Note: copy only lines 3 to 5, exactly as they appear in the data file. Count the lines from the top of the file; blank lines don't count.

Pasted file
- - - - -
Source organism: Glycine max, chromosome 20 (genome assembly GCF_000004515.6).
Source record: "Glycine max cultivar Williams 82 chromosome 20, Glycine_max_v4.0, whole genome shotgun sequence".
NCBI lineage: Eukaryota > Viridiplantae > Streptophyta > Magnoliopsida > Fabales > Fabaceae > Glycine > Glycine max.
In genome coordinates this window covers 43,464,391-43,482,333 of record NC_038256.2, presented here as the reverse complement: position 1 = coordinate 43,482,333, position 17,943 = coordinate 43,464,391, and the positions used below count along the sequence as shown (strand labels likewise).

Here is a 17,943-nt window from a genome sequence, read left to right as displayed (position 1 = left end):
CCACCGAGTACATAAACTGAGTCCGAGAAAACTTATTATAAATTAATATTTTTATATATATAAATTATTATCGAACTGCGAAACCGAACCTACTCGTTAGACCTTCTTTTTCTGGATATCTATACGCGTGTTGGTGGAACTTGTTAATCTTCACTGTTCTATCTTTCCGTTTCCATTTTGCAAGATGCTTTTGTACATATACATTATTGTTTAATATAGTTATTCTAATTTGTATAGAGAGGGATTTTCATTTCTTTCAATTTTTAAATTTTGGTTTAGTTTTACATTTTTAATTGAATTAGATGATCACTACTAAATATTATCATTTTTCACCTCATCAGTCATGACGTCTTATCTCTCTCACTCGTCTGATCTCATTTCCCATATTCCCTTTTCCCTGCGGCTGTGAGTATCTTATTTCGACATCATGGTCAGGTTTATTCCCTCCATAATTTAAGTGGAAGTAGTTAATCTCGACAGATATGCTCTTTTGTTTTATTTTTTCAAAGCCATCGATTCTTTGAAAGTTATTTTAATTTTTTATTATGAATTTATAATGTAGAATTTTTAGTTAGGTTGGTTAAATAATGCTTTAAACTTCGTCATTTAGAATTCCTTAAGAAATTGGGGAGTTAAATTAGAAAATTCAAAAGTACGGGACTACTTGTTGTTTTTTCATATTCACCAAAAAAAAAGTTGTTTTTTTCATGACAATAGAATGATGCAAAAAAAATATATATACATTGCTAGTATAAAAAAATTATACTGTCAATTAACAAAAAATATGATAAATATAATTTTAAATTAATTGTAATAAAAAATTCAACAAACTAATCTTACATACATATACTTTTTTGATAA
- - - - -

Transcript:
NCBI lineage: Eukaryota > Viridiplantae > Streptophyta > Magnoliopsida > Fabales > Fabaceae > Glycine > Glycine max.
In genome coordinates this window covers 43,464,391-43,482,333 of record NC_038256.2, presented here as the reverse complement: position 1 = coordinate 43,482,333, position 17,943 = coordinate 43,464,391, and the positions used below count along the sequence as shown (strand labels likewise).

Here is a 17,943-nt window from a genome sequence, read left to right as displayed (position 1 = left end):